I have read several blog posts where the solution to solve the vanishing/exploding gradient problem in a deep neural network is suggested to be using Relu activation function instead of tanH & sigmoid.

But, I have encountered an explanation by Prof. Andrew NG lecture that explains that a partial solution to the vanishing gradient problem is a better or more careful choice of the random initialization of weights in your neural network.

i.e the solution is:

To set the variance of Wi to be equal to 1/n, where n is the number of input features that are going into a neuron. Along with the assumption that the input features of activations are roughly mean 0 and standard variance 1. So, what it's doing is that it's trying to set each of the weight matrices w so that it's not too much bigger than 1 and not too much less than 1, therefore, it doesn't explode or vanish too quickly.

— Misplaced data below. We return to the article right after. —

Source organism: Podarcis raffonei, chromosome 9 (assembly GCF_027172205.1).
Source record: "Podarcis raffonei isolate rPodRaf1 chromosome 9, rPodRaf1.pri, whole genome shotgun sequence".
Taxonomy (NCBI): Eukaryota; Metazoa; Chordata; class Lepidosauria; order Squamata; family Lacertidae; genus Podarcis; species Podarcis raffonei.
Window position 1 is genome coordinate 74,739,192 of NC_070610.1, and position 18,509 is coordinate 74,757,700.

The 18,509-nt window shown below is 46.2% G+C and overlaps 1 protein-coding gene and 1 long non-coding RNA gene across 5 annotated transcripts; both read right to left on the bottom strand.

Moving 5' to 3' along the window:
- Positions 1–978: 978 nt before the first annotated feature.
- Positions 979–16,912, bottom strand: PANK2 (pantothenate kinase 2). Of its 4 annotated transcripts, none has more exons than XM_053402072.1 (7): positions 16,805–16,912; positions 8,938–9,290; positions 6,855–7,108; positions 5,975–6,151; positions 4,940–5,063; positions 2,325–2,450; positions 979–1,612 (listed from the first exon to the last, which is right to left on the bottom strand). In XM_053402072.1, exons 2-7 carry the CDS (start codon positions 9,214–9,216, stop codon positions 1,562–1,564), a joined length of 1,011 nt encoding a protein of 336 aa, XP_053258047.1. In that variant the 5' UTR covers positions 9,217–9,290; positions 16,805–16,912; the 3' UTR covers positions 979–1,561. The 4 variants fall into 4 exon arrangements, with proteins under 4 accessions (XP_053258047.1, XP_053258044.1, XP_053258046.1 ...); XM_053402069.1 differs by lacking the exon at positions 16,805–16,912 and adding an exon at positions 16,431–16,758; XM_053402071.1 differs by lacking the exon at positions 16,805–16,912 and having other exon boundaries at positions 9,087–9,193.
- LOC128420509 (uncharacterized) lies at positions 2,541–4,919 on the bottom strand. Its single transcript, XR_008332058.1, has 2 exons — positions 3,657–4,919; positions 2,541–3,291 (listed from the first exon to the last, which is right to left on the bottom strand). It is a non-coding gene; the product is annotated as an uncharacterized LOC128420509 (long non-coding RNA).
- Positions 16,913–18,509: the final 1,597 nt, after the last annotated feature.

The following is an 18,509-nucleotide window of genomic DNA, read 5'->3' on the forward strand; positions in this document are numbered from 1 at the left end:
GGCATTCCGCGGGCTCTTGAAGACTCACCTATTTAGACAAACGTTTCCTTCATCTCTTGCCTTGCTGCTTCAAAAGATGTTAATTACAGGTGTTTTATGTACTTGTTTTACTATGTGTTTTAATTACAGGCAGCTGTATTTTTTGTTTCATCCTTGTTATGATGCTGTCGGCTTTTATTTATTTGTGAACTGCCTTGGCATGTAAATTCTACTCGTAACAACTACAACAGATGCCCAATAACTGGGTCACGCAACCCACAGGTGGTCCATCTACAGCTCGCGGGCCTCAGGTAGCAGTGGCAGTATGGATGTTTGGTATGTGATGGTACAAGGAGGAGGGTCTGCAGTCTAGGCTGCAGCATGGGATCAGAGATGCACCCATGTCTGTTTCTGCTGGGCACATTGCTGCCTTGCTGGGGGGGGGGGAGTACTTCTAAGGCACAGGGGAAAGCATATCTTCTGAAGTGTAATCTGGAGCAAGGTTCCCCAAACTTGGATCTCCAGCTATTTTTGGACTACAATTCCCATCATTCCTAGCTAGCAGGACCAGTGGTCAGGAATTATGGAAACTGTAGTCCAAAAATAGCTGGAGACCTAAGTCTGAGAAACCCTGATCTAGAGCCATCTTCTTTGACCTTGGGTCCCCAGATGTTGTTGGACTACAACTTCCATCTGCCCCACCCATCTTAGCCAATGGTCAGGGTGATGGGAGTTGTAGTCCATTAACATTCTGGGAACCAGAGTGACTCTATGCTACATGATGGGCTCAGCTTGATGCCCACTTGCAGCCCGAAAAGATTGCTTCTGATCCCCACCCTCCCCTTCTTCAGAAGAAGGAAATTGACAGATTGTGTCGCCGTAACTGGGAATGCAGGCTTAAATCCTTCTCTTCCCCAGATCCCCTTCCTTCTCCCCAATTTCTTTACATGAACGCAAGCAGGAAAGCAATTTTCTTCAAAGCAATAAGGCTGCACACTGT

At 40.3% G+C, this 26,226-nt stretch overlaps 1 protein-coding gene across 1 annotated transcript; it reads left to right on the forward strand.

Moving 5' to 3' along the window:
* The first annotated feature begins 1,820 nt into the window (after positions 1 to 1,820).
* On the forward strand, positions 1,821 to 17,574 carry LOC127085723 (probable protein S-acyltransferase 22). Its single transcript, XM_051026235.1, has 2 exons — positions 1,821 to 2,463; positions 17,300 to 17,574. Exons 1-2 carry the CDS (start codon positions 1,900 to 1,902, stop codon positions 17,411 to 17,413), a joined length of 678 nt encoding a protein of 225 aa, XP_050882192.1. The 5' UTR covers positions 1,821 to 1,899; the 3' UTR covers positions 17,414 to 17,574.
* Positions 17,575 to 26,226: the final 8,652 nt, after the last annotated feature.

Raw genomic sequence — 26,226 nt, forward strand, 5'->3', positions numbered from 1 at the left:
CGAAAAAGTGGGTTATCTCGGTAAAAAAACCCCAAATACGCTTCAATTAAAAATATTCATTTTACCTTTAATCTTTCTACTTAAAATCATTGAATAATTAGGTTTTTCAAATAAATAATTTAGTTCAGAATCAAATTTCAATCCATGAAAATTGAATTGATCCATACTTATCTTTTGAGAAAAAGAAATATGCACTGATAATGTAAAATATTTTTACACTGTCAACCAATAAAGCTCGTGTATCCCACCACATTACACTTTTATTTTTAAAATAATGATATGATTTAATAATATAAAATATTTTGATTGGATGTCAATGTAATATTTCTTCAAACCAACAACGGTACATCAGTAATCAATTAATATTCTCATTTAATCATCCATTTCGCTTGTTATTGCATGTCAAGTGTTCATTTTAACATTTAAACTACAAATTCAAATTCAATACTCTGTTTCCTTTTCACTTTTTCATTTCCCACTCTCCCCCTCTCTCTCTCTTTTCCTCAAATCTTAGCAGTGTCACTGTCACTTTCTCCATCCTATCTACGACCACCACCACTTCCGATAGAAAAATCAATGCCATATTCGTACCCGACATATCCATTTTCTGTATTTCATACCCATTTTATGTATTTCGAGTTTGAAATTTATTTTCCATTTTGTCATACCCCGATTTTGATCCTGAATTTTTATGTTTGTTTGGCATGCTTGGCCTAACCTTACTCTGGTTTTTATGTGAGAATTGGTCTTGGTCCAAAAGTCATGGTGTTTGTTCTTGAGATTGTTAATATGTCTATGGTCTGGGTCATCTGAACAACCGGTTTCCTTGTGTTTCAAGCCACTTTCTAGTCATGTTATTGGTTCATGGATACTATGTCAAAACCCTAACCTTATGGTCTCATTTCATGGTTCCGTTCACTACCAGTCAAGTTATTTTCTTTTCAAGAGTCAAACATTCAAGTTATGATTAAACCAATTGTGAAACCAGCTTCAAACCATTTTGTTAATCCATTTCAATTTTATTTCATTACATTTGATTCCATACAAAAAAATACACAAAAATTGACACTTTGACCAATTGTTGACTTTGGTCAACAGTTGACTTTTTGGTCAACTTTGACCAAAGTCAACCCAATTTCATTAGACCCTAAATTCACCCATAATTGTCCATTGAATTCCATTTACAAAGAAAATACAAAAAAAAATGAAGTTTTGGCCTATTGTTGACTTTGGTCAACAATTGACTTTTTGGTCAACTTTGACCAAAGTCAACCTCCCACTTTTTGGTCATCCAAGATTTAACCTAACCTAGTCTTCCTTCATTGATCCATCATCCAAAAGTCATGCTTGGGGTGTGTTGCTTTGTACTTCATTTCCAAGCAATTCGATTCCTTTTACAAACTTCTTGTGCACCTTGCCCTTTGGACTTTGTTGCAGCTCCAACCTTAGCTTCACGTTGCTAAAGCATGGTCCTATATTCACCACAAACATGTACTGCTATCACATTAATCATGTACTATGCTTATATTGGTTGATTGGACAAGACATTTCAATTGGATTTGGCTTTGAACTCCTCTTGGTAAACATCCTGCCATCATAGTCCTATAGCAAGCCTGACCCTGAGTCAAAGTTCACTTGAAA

• So, if you are using a ReLu activation function then setting the variance of Wi to be equal to sqrt(2/n) works better**.
  • and if you are using a TanH activation function then setting the variance of Wi to be equal to sqrt(2/n) works better.
  • or in some cases, it's being suggested to use Xavier initialization
  • Also, if we need we can tune of variance parameter as another hyperparameter by multiplying into the above formula and tune that multiplier as part of your hyperparameter search.

Therefore, choosing a reasonable scaling for how to initialize the weights helps weights not to explode too quickly and not decay to zero too quickly, which in turn could help in training a reasonably deep network without the weights or the gradients exploding or vanishing too much and not simply using ReLu!. Please correct me if my understanding is wrong or incomplete!


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